Learner - In the past a learner was a young person who went to school, spent a specified amount of time in certain courses, received passing grades and graduated. Today we must see learners in a new context:

First – we must maintain student interest by helping them see how what they are learning prepares them for life in the real world.

Second – we must instill curiosity, which is fundamental to lifelong learning.

Third – we must be flexible in how we teach.

Fourth – we must excite learners to become even more resourceful so that they will continue to learn outside the formal school day.”

What is 21st century education?

The Melbourne Declaration Preamble

High Quality Schooling- that equips young people with the knowledge, understanding, skills and values

Collaboration and Engagement with all Stakeholders- all schools and all levels of government

Major Changes in the World that are Placing Demands on Australian Ed- Global integration and international mobility, Australias need to become Asia literate, globalisation and technological changes, complex environmental, social and economic changes eg. climate change and advances in ICT.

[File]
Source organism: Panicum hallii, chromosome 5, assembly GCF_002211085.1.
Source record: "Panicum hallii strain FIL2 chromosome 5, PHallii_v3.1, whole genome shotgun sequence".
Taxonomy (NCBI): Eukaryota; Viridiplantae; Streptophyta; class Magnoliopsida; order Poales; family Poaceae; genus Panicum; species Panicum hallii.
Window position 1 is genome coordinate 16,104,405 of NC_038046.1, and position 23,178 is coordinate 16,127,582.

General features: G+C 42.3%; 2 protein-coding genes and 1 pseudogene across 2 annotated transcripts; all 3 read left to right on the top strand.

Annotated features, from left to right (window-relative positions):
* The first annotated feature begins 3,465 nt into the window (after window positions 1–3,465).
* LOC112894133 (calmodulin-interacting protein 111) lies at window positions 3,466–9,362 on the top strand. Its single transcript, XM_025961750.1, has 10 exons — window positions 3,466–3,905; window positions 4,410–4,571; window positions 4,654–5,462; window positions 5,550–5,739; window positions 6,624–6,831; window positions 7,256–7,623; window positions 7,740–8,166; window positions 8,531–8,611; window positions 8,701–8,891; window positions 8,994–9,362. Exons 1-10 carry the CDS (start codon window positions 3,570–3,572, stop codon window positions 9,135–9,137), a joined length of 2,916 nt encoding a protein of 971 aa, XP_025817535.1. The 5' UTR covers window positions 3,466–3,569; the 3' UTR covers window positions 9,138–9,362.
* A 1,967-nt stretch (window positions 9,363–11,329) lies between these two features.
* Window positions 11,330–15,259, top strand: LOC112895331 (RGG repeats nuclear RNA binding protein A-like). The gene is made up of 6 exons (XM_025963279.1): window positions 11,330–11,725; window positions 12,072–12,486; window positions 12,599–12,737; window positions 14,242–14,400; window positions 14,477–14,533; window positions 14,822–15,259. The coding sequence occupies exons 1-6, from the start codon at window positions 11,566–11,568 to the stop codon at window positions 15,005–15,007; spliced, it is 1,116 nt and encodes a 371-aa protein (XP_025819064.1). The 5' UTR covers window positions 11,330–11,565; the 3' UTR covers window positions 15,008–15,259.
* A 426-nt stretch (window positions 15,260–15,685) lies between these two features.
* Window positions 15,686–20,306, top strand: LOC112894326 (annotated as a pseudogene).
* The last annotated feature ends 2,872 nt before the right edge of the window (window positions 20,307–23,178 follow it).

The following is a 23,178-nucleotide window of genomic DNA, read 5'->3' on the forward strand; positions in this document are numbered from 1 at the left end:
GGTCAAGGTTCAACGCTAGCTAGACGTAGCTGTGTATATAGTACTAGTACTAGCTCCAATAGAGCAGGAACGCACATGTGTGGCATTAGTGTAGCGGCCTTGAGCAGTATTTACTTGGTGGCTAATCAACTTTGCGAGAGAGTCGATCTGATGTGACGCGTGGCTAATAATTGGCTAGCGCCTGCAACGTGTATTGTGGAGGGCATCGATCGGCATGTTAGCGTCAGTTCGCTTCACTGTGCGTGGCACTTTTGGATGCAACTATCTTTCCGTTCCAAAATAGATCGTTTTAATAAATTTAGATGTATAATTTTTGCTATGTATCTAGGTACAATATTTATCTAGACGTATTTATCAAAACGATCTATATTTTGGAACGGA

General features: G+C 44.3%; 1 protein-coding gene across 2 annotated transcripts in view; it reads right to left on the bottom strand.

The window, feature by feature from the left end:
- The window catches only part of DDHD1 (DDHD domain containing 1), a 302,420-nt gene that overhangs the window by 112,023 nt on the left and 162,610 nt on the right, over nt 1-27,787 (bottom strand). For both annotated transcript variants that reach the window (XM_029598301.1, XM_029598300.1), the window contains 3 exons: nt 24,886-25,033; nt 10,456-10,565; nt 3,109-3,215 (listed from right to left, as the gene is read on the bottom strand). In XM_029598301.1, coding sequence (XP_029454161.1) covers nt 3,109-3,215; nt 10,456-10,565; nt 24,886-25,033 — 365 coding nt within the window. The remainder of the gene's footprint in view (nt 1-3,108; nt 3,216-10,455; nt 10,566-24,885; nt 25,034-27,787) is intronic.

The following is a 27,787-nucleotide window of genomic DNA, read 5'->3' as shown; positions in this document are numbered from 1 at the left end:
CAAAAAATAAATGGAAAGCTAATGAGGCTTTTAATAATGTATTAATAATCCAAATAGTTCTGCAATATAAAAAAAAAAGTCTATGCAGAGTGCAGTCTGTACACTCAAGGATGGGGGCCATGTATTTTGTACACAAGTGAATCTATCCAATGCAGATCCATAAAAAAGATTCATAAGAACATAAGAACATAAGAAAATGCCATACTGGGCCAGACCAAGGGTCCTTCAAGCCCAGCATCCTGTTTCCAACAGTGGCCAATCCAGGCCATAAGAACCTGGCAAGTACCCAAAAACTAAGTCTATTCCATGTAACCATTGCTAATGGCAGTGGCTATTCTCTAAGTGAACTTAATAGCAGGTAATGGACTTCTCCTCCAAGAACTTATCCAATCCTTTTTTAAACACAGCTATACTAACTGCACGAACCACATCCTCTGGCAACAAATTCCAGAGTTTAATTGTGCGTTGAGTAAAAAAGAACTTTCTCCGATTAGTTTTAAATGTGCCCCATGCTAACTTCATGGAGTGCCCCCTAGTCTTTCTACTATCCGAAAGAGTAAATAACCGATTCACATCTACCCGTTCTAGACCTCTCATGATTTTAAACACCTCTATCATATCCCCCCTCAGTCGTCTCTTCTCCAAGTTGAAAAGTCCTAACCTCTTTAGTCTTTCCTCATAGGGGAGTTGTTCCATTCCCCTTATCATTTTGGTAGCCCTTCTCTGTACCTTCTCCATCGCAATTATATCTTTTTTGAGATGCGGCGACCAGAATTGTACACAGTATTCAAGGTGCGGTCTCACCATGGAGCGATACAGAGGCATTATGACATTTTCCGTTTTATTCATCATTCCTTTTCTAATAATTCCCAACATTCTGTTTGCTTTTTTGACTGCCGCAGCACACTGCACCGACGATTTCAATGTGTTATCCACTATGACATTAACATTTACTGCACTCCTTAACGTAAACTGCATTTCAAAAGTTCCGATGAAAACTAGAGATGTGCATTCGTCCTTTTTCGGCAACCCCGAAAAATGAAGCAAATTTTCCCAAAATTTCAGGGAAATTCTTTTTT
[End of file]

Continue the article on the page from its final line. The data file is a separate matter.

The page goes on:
Areas where Aust Education Needs Improvement- failed to improve ed outcomes for many indigenous australians, Aust students from low socio-economic backgrounds are underrepresented, room for improvement in Australias rate of Year 12 completion

Cornerstone for Australian Schooling- Literacy, Numeracy and knowledge of key disciplines, social interaction, cross disciplinary thinking and use of digital media.

Schools Legacy to Young People- should include national values of democracy, equity and justice, and personal values and attributes such as honesty, resilience and respect.

The Guiding Tenets of HOW2Learn

HOW2Learn has been developed in reponse to the current and future learning needs of students in the 21st century.

1. Real life learning

2. Mental wellbeing

3. Social and Personal Responsibility

4. Success at School and Success in Life

5. Learning Powerfully and Purposefully

6. Complex but Vital

Social and Personal Responsibility

I currently help my students connect with their roles and responsibilities in broader society by teaching and instilling values and social skills through the PBL program. I also try to integrate life skills (eg. shopping and cooking in Mathematics) and technology skills (touch typing, use of programs such as Word) through the KLA's.